Last week, I wrote about finding regions in LLVM control flow graphs for the purpose of implementing pattern-independent control flow structuring. As a reminder, finding regions is the step 2 of a four-step process:
- Ensure that each loop only has one entry and one exit;
- Find regions in the control flow graph;
- Compute the reaching condition of each block;
- Simplify and merge control flow statements.
To continue the out-of-order trend, this post discusses the first step.
As explained before, ensuring that loops have a single entry and a single exit is essential, as the structuring algorithm can only work with regions, loops have to span an entire region to be structurizable, and regions have to have a single entry and a single exit.
One major problem with this requirement is that very often, loops won’t have a single entry or a single exit.
This whole block corresponds to a single region, but unless back edges point back to the entry node of the region, fcd won’t be able to structurize it as a loop. Therefore, some transformation has to happen.
LLVM has a
LoopSimplify pass that takes natural loops and inserts a “loop
pre-header” to ensure that there is a single edge going to the loop header
(where conditions are typically tested), and inserts a “loop exit” to ensure
that every exit block of the loop only has predecessors that are inside the
loop. Unfortunately, this is not enough.
LLVM also has a
StructurizeCFG pass. This one is far more interesting. It was
presumably developed by AMD (since it’s only used in AMD-specific code) to
structurize GPU code. According to the documentation, if-else blocks are
rewritten as a sequence of if-then-else blocks. For instance, if you have an
ABCD graph, where a goes to B and C, and B and C go to D, the pass
will be rewritten as an ABfCD graph, where A goes to B and f, B only
goes to f, f goes to C and D, and C only goes to D. This is more or
less equivalent to rewriting
if (cond) a(); else b(); as
if (cond) a(); if(!cond) b();.
Of course, if I’m talking about it here, it’s because it can also handle loops. In fact, it ensures that loops will have a single entry and a single exit, which is exactly what we need for pattern-independent control flow structuring. Using it would be very tempting.
As it turns out, while it works, this is actually too powerful for what fcd
needs. The condition structurization process inserts an ungodly number of Φ
nodes in the LLVM IR, which leads up to mounds of
phi* variables in the
decompiled output. To simplify them, if could be necessary to use control flow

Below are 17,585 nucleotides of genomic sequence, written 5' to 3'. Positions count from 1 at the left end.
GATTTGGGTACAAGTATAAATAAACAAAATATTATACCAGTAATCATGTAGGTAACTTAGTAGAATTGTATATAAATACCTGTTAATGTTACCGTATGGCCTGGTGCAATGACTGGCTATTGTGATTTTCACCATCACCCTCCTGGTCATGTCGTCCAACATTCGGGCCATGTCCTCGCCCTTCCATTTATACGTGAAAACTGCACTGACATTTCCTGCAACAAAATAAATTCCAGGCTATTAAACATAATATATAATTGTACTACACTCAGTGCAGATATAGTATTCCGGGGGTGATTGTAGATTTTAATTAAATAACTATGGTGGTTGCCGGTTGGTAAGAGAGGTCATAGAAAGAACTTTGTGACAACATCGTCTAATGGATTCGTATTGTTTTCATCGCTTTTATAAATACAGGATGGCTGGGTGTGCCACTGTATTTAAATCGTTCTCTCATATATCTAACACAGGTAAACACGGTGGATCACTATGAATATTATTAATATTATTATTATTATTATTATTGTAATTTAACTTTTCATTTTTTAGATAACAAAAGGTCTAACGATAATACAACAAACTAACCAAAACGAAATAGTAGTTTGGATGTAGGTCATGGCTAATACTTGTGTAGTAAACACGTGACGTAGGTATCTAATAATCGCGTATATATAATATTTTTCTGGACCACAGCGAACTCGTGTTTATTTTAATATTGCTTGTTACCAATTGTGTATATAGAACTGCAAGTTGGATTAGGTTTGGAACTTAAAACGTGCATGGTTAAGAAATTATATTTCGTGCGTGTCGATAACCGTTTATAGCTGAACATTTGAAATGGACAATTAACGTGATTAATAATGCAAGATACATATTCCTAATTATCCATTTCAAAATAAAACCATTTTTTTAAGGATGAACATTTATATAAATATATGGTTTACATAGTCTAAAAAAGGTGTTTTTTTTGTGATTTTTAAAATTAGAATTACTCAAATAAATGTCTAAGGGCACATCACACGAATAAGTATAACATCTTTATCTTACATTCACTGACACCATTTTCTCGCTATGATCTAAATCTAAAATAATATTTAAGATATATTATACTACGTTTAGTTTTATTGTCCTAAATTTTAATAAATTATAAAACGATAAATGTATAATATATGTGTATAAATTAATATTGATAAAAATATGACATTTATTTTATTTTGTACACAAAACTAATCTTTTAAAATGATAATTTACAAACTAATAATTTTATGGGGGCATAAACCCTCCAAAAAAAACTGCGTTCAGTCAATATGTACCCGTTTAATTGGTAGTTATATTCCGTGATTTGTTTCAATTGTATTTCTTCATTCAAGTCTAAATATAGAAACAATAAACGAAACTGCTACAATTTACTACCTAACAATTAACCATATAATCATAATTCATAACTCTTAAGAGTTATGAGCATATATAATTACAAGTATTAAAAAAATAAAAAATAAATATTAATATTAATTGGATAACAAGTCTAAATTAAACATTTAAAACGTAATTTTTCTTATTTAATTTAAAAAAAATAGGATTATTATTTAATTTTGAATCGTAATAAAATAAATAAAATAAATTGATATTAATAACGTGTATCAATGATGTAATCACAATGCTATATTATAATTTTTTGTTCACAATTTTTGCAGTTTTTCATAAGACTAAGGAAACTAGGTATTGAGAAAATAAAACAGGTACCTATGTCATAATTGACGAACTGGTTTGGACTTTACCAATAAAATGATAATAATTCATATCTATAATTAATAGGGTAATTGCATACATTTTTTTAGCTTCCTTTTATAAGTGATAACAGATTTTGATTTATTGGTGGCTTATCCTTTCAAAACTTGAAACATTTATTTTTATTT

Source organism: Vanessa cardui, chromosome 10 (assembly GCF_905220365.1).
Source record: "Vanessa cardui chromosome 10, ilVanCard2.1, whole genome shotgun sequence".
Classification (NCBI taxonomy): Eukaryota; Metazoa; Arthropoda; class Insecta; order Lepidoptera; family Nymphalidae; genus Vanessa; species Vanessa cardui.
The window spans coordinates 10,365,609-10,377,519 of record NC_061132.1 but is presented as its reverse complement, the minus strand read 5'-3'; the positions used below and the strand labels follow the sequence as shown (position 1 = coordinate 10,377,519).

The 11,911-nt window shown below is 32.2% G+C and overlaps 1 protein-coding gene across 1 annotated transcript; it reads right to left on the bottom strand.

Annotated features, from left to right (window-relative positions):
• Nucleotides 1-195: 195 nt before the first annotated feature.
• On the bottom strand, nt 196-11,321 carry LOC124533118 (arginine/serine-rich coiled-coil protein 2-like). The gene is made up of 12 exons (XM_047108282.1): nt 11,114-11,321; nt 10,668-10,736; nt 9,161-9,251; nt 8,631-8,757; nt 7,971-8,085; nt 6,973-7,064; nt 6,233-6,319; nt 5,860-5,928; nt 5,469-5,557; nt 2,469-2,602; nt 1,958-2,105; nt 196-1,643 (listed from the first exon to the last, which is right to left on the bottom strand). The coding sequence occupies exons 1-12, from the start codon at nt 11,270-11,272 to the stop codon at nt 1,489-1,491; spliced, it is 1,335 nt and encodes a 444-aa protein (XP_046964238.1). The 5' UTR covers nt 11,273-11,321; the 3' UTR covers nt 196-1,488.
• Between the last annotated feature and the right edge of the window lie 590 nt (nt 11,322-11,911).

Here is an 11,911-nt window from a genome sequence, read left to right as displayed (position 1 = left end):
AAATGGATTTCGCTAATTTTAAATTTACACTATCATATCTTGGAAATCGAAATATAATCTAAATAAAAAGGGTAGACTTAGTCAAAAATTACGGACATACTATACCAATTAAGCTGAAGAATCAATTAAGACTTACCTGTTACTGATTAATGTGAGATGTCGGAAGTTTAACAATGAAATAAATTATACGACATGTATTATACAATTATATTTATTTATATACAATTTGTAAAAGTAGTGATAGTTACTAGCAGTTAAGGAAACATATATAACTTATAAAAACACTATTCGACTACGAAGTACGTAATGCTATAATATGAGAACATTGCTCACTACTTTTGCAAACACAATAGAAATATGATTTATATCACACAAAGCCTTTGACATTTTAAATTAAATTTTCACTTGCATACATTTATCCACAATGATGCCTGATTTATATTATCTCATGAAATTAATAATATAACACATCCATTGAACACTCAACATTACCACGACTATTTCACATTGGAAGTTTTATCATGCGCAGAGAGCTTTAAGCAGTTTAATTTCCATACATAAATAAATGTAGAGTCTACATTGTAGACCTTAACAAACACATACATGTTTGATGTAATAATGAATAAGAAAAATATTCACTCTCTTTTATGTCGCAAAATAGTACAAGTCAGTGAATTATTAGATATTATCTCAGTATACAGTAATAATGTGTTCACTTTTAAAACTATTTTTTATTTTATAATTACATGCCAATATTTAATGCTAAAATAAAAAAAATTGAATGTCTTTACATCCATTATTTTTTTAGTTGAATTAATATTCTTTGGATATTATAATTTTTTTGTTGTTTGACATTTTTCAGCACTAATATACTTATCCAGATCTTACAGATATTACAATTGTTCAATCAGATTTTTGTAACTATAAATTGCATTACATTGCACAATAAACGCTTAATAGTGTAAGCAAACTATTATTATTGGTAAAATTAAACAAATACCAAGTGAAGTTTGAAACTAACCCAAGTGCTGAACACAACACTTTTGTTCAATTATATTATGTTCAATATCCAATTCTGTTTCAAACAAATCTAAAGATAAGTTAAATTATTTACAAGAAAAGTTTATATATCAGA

simplification passes, which could cancel some of the structurization benefits
that the pass got us.
As there appears to be no lite version of the StructurizeCFG pass, fcd got its
The paper roughly describes what it takes to turn a loop into a single-entry and single-exit loop. The idea is that you find every back edge in the graph (if you do a depth-first search on the graph, an edge that gets you back to a node that was already visited is a back edge). Then, you identify the loop members; that is, nodes for which there’s a path starting from the back edge destination and going to the back edge start. This is the “loop membership” phase. After that, you iterate through that set of nodes to look for predecessors that are outside the loop (these are entering nodes) and successors that are outside the loop (these are exit nodes).
The paper calls for “loop membership refinement”, where you add nodes to the member nodes even if they’re not technically part of the loop. I personally found that it doesn’t really help; your mileage may vary, especially if you don’t use LLVM IR.
Once you have your entries, your loop members and your exits, you must ensure that there is a single entry node and a single exit node. If there are more than that, the pass creates a “funnel node” (my term) that collects every entering (or exiting, since the same algorithm is used for both cases) edge, creates a Φ node with a different value for every incoming edge, and directs execution to different blocks depending on its value.
In layman’s terms, we add a condition variable and branch off depending on its value.
In code, the left side could be something like:
while the right side could be represented as:
However, we’re working with LLVM IR, and it has its own set of constraints. One notable constraint is that every every SSA definition needs to dominate all of their uses. This becomes a problem, especially for exit nodes: on the left, C is dominated by A (the only way to get to C is through A), so LLVM will allow the C block to use values that were defined in the A block. However, even though we know that C is still only reached if we left the loop from A, LLVM can’t prove it using the dominator tree anymore. This means that if C used a value from A, we now must insert more Φ nodes to represent these values.
Deciding which value needs a Φ node is an annoying process. Each “smart”
solution that I could come up with ended up not working, so I resorted to
scanning almost everything and checking if a Φ node is needed. At least, I
found out about
SSAUpdater, which allows you to express that you want a
variable to be some value at the end of some blocks, and it will insert the
necessary Φ nodes wherever they’re needed.
The pass ends up really just changing the little bits that need to be moved around to enable region discovery to work.
At least, the pass seems pretty robust now. Hopefully, the next time someone touches it, they actually know what they’re doing!